Working Remotely Is Not an Excuse to Ignore Boundaries

As the workplace evolves, so must our efforts to safeguard personal time.


Tealfeed Guest Blog

3 years ago | 4 min read

We will remember 2020 for a great number of reasons. One of which is the redefining of how our society views the workplace.

There has been much speculation about the continual changes to how we work. From retail stores to offices, everyone is having to make adjustments.

The broad changes to offices, in particular, has lead to a rise in a certain population. Remote workers.

Remote work has been growing in the U.S. for some time now. Since 2005, the number of remote staff has grown by 159%. This kind of employment is very familiar to a large number of people. And the benefits are becoming more celebrated.

The Amazing Benefits of a Remote Workforce

The indisputable value of working from home and a bold prediction of the future.

Spring 2020 has forced a great number of workers into that lifestyle. And there was no warning or welcome packet. This “‘new normal,” requires a reframing of certain social and professional norms.

What is the earliest you check work email?

How late are you responding to texts?

Let’s talk about work boundaries. Because chances are, many of us aren’t respecting our own time the way we did in 2019.

Redefine It

Work-life balance has a different meaning when those environments become one single location.

It becomes far too easy for work emails to bleed into breakfast with the family. Working late was something you may have avoided. Now “a meeting running late” no longer impacts your commute home.

Immediately we start putting in 10–12 hour days. And we may ask the same from others without even realizing it.

Solution: There are some professions requiring availability 24/7. For the rest of us, it’s time to redefine our hours at work. Hold yourself accountable to regular clock-in and clock-out times.

Quit Projecting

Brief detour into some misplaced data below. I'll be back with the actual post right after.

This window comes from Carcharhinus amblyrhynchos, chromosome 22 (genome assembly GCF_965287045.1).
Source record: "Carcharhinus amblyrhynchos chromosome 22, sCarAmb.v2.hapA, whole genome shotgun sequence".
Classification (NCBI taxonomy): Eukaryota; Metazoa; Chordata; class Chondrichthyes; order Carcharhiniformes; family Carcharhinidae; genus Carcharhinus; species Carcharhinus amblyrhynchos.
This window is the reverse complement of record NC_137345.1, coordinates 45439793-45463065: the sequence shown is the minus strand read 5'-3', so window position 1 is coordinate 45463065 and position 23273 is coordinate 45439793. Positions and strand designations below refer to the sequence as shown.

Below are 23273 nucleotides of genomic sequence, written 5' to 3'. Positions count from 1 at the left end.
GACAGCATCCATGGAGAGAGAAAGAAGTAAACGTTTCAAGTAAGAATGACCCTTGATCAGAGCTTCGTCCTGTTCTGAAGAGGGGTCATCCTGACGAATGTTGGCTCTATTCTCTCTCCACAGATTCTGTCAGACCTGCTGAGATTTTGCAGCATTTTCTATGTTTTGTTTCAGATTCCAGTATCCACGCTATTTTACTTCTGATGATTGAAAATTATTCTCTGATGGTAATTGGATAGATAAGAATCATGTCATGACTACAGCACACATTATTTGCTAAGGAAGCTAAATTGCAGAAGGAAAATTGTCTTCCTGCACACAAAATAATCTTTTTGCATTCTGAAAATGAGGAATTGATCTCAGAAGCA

It’s not a requirement to share the exact same values as your coworkers. We can all be individuals, especially in our personal lives. As such, you wouldn’t attempt to push those values on them.

If I choose to wake up early and go for a run, that’s completely my choice. Another option would be to spend that same hour answering work emails at 6:00 am. Regardless of my choice, I’m not going to tell you to do the same.

Given the ease of access, it’s important to respect your coworkers’ time and boundaries. Emergencies happen, but texts at 9:00 pm about a meeting summary should not; manager or intern.

Solution: Recognize your own values as they pertain to your work-life. Remember that time is a valuable commodity. How you value yours should not impact how you perceive that of others.

In other words, it’s fine if you want to work until midnight for no urgent reason. Don’t expect your team to do the same.

Train Your Brain

Some of us have participated in a social experiment called commuting. We no longer have that limitless joy. Be it driving along the highway with only your thoughts or listening to podcast on the train or ferry. All on pause.

We now measure our commutes in steps and not miles.

The result is that our subconscious no longer flips the ‘work’ switch over to the ‘personal’ side. Time has become a jumbled mess. Everything looks like what used to be personal time and now we have to force work hours into it.

Some have the luxury of a home office. Others confined to split their time in a studio apartment. There must be a distinct line between your time working and your personal time. No matter the square footage of your home.

The moment the two mix, work-time will begin to take over. Between pressure from others to a sense of guilt for not being available.

Solution: Shower. Get dressed for work. Regardless of your commute being across the room or the house. Put yourself in the headspace that you’re ‘going’ to work. This will set your mind into a productive mode.

Second, define the window of time for a normal workday. (Not the emergency meeting day where people use nautical terms to define responsibilities.) Whatever your decision, hold yourself to those times. Do the same with coworkers, by training them to realize the hours you remain unavailable.

Photo by Masaaki Komori on Unsplash

The recent upheaval to established work environments has made us all feel unsettled. The coffee table once associated with personal time now pulls double-duty as a home office.

This could be your new way of working after all. Some predictions are that 73% of teams will have remote staff by 2028.

It’s time to reassociate our minds with the division of work and home. There is no need to stress if you have become an inadvertent workaholic. You have plenty of time to change that behavior if you choose.

Also, you may be in love with productivity and see this as an opportunity.

Look at all that regained time. This is where confirmation bias takes control. If you’re getting so much more work done, why not keep using the time once wasted commuting on doing more?

Bonus Solutions: Turn off work email and chat notifications during non-work hours. Close the work computer. Hide the work phone. Put on comfy clothes and sit on the couch with your kids, dog, or a bag of Doritos. Disconnect mentally, physically, and digitally.

This article was originally published by Michael LaNasa on medium.


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